“The aftermath was perversely still and cold. Retributive violence, fueled by religious zealotry, had been meted out with frightening indifference. Absent was any sign of mercy, any evidence of human understanding or compassion. Even the smallest of children had not been spared. After all, the value of human life – including innocent human life – paled before the presumed divine imperative. Such was the cruel mandate of ‘the ban.’

“Now, no one remained to grieve those lost to the sword. Death had won!

“Did that also mean that God had won? Unthinkable!”


In my view, Jesus wept not only for the death of his friend Lazarus, which is the Biblical context, but also for all of suffering humanity. Lazarus’ death was only the proverbial straw that broke the camel’s back. And so, the God/man wept for all of fallen humanity’s ills, e.g., poverty, injustice, cruelty, oppression, abuse, persecutions, wars, natural disasters, slander, loneliness, selfishness, sins of every kind. Jesus thus wept for the victims of the Holocaust, Columbine, Newtown… and for the slain Amalekites.

It genuinely puzzles me that pro-life people can argue with such passion about the inestimable value of every human life but then can accept as literal truth stories about a God Who treats human life – even the most innocent and vulnerable of human life – as utterly disposable.

Killing a helpless child is always wrong!

And those who argue that when God does something deplorable then it’s really not deplorable are, in my opinion, naive and potentially dangerous.

Could an absolutely good God really be the architect of the monstrous butchery found in 1 Samuel 15? Surely, there must be another explanation!

Today, as never before, such apparent contradictions in the Bible are being spotlighted by militant atheists like Richard Dawkins and (the late) Christopher Hitchens. I certainly disagree with their ultimate conclusions, but I actually applaud their raising of the questions. In fact, I wonder if – unbeknownst to them – God is using people like Dawkins and Hitchens prophetically to call God’s people to deeper engagement with revealed truth, especially in the pages of the Bible.

I realize that I’m treading on hotly disputed ground here; but, with no intention to harm, I feel I must go still further.

In 2 Timothy 3:16, we read the following:

“All scripture is inspired by God and profitable for teaching, for reproof, for correction, and for training in righteousness.” (RSV-CE)

What does the author really mean by the phrase “inspired by God” – or, “God-breathed,” as some translations render the phrase?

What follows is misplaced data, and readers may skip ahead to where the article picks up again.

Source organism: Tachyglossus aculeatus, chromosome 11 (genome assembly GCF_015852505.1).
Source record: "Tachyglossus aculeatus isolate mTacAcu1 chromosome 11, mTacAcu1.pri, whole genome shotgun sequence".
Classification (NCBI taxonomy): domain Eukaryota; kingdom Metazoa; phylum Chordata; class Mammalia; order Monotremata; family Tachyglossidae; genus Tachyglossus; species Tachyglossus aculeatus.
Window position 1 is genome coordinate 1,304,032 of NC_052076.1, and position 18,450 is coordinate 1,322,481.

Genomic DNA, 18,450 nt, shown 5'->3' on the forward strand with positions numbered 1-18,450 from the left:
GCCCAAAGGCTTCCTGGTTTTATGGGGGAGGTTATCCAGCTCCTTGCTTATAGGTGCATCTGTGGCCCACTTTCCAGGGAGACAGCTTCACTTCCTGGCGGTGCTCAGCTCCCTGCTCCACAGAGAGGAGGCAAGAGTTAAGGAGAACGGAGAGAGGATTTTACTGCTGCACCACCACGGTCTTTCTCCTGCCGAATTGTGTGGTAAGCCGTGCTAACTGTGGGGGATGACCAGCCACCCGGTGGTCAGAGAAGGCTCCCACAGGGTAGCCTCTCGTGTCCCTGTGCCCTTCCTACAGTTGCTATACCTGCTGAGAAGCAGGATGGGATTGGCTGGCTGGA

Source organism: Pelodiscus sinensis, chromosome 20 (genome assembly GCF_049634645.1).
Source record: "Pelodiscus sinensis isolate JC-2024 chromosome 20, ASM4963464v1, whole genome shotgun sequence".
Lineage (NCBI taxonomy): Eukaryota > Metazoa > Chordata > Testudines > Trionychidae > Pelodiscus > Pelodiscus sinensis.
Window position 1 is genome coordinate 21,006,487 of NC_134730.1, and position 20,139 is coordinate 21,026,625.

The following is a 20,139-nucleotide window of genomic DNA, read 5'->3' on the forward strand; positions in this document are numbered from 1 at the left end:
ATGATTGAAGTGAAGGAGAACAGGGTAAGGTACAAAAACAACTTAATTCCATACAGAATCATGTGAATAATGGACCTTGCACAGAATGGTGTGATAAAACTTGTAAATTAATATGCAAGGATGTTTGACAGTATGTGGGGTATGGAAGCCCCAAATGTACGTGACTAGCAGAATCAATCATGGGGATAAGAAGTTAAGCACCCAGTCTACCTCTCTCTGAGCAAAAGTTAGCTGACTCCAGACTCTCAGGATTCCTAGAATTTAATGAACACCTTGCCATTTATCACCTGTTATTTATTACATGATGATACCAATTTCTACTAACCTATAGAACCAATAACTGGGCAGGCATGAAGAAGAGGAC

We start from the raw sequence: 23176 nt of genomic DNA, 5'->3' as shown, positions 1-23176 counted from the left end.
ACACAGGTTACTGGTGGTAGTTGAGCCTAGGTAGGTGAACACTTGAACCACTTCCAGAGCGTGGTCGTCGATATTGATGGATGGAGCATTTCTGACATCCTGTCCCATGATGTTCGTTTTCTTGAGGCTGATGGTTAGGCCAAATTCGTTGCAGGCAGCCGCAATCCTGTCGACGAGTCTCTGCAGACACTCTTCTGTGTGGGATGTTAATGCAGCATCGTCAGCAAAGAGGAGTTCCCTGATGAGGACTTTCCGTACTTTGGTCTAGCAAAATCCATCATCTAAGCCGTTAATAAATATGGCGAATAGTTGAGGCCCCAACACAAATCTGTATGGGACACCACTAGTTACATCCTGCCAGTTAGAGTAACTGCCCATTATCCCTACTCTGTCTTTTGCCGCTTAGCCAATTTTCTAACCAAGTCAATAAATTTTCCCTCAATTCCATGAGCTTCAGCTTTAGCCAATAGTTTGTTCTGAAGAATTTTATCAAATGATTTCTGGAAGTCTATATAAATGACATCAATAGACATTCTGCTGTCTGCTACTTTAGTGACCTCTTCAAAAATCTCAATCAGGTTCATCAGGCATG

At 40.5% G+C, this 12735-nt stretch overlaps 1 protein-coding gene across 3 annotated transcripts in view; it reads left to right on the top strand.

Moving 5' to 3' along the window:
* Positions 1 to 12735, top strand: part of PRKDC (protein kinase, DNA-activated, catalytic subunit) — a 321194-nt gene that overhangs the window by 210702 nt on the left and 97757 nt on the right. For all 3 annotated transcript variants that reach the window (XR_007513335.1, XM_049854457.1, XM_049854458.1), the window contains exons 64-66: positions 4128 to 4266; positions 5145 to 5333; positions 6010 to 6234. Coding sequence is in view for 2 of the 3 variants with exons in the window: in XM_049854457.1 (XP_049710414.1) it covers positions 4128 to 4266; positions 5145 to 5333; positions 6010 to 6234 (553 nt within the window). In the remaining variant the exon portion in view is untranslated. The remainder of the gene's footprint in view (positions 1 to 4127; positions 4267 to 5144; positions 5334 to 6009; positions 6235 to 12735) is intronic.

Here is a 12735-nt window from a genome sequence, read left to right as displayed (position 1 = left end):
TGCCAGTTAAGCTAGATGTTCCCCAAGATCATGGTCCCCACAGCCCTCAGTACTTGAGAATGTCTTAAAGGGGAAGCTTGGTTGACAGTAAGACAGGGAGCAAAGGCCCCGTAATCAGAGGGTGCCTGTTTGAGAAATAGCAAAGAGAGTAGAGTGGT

Some Christians, like the fundamentalist mentioned above, unwittingly adopt an understanding of Biblical inspiration that has more in common with the Islamic model of Koranic dictation than with the demonstrated intention of The Lord to work incarnationally, i.e., in and through human agents in real-world circumstances, to bring about God’s salvation plan.

Here, I find it necessary to share a bit of the Catholic perspective on Biblical inspiration because it is the view that I embrace.

In Dei Verbum, the Dogmatic Constitution on Divine Revelation from the Second Vatican Council, this explanation is given:

“… To compose the sacred books, God chose certain men who, all the while he employed them in this task, made full use of their powers and faculties so that, though He acted in them and by them, it was as true authors (emphasis mine) that they consigned to writing whatever He wanted written, and no more.”

Perhaps the best example of this at work can be found in Luke 1:1-4 wherein the human author explicitly states that he decided to “write an orderly account” after carefully following the (oral and written) traditions handed on by the “eyewitnesses and ministers of the word.” There is no direct Divine dictation happening here. Luke did careful research before composing his Gospel.

I also find an interesting example in 1 Cor 7:25 where Paul, writing under the inspiration of the Holy Spirit as a true author, claims to “have no command of the Lord” but offers his “opinion” on the state of the unmarried.  The Church has subsequently come to identify that opinion as inspired, but Paul had absolutely no sense of this while he was writing.

Critiquing the fundamentalist approach to interpreting Scripture, the Pontifical Biblical Commission (PBC) offers this explanation, which I find enormously informative, in The Interpretation of the Bible in the Church:

“[Fundamentalism] refuses to admit that the inspired word of God has been expressed in human language and that this word has been expressed, under divine inspiration, by human authors possessed of limited capacities and resources (emphasis mine). For this reason, it tends to treat the biblical text as if it had been dictated word for word by the Spirit. It fails to recognize that the word of God has been formulated in language and expression conditioned by various periods. It pays no attention to the literary forms and to the human ways of thinking to be found in the biblical texts, many of which are the result of a process extending over long periods of time and bearing the mark of very diverse historical situations (emphasis mine)


Quoting again from Dei Verbum:

“However, since God speaks in Sacred Scripture through men in human fashion,  the interpreter of Sacred Scripture, in order to see clearly what God wanted to communicate to us, should carefully investigate what meaning the sacred writers really intended, and what God wanted to manifest by means of their words.